The streets of Rue de Seine and Rue de l’Échaudé meet to form an intersection where Eugène Atget originally decided to take a photograph. Atget’s photograph featured the side of a building located on this intersection. Rauschenberg decided to retrace Atget’s steps and once again photograph the intersection and its building. When going back to the same intersection to once again recreate the photograph, we discovered that the building is still there. Only slight changes have been made since both Atget and Rauschenberg’s photographs, proving that Paris has not changed much when it comes to buildings. As for the location of our photograph, the area is mostly filled with art galleries, and the building in the photograph fits in seamlessly as art galleries fill the store fronts of the building. Furthermore, the presence of art galleries embodies the character of the Saint-Germain des Prés neighborhood where the intersection is located. Overall, the area felt like a local hang out tucked away in the city.
When Atget photographed this building in 1924, the façade was pretty torn up. The exterior of the building appears to be falling apart with parts of the building literally peeling off and whole sections missing. Furthermore, the bottom half of the building is darker than the top half, and there are flyers plastered on the window. There also appears to be a larger poster placed above the window. Rauschenberg photographed the same intersection in 1997 as a part of his Photographing Atget project. However, by this point, the outside of the building had been fixed because in Rauschenberg’s photograph the façade is pristine. Furthermore, the lower half of the building had been lightened to match the rest of the building. Also, the molding was reconstructed to be more prominent, and an inscription or design in the building replaced the massive poster above the window. However, there was graffiti on the building and there was a poster hanging up in the big window. Rauschenberg’s photograph also shows how a crosswalk and parallel parking lines had been added to the streets. Poles at the edge of the sidewalk also seem to have been added. Today, the building looks much like it did in Rauschenberg’s photograph except the name of the art gallery located in the corner of the building is clearly visible and the graffiti is gone. There is still a poster hanging in the corner window, albeit a different poster. The street markings and poles are still there. Although there have been changes made to the building, there have not been any dramatic changes. The fact that this very building still exists and that only slight changes that been made to the façade proves that Paris has not changed much over time in regards to buildings. Paris seems to only make necessary changes when it comes to construction, such as fixing the façade of a building or painting a cross walk. While Paris might be a modern, metropolitan city, it has chosen to leave as much of the original construction of the buildings as possible.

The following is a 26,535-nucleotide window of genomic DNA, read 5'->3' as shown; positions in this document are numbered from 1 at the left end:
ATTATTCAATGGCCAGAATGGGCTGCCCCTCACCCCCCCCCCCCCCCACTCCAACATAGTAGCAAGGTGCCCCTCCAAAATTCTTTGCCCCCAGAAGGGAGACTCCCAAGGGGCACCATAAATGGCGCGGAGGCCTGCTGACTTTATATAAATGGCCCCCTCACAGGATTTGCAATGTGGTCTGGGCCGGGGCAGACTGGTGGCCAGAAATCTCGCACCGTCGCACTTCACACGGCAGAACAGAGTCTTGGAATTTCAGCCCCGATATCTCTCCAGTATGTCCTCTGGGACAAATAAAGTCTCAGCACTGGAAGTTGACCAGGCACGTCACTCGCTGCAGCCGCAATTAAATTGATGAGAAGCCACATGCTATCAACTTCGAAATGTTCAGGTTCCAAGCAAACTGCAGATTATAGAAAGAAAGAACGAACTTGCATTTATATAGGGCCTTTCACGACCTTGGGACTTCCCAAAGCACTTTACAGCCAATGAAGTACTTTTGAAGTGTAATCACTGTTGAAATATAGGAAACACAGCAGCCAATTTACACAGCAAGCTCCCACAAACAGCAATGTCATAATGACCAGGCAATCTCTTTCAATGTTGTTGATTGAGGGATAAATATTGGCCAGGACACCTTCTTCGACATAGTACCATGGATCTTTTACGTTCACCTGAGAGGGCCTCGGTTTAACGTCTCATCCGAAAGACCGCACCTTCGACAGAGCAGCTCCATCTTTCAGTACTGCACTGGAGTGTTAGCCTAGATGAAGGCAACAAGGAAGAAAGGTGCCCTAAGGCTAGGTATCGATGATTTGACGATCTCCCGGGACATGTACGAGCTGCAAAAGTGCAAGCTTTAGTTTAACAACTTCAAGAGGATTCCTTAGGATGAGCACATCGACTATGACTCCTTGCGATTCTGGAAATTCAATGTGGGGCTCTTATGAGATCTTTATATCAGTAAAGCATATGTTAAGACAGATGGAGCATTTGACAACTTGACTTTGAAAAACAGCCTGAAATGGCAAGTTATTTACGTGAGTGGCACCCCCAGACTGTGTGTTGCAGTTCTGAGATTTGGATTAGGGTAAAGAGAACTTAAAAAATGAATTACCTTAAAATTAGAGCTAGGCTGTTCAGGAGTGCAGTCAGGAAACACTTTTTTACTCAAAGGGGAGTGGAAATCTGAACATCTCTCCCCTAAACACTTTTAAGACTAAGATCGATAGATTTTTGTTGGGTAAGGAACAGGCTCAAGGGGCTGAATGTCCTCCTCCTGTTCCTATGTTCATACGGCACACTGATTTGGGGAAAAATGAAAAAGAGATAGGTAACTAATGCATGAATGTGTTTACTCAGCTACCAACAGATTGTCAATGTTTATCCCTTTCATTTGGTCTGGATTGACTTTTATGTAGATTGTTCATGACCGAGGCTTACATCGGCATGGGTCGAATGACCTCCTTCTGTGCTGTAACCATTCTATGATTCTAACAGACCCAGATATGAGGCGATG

The building being photographed in these famous pictures in located on the intersection of Rue de Seine and Rue de l’Échaudé. This intersection is located in the sixth arrondissement of the city in the Saint-Germain des Prés neighborhood which is on the left bank, or Rive Gauche. The Rive Gauche is known for its high-end shopping and elegance, and the Saint Germain des Prés neighborhood is specifically known for its rich cultural history. Local artists seem to have taken up an affinity for this intersection and the surrounding streets because this area is filled with high end galleries of local artists. High end art seems to be a perfect combination of the Rive Gauche and Saint-Germain des Prés. The character of the building Atget photographed seems to fit in perfectly with the rest of the neighborhood. The style matches the rest of the buildings, and the art gallery located on the very intersection of the photograph fits in with the other art galleries surrounding it. However, it is not exclusively art galleries as a few of the storefronts are occupied by high end shops such as The Kooples, Majestic Filatures, Isabel Marant, and Jerome Dreyfuss. And of course, there is the occasional café or boulangerie. Unfortunately, due to the angle of both Atget’s photo and Rauschenberg’s photo, it is hard to tell what sort of shops existed when these pictures were taken. But currently, the area is filled with art galleries.
Furthermore, the area where we took our photograph feels very local as it is not filled with commercialized shops and restaurants. We felt as if we were surrounded by true Parisians, not tourists, enjoying a sunny afternoon. Unless they were looking to purchase art, tourists would really have no reason to visit the intersection of these two streets where this photograph was taken. There was even this little hidden park not too far from the building where people were sitting on benches talking or reading. There was a group of young, Parisian adults playing a game and enjoying a bottle of wine. It was also in a way residential because there are apartments above all the art galleries and shops, including the building in the photo. The way these streets were tucked into the neighborhood as a whole made it feel almost like a hideaway for Parisians who want to get away from tourists and heavily commercialized areas.
Overall, the three photographs prove that much has changed about the little corner of the intersection of Rue de Seine and Rue de l’Échaudé. The outside of the building has seen minor changes, and street markings have been added. But in general, the building has remained pretty much the same. The streets that make up this intersection and the surrounding area are filled with art galleries, and the art galleries seem to reflect the character of the Saint-Germain des Prés neighborhood. The area felt like a local hangout where Parisians go to get away from tourists and commercialization.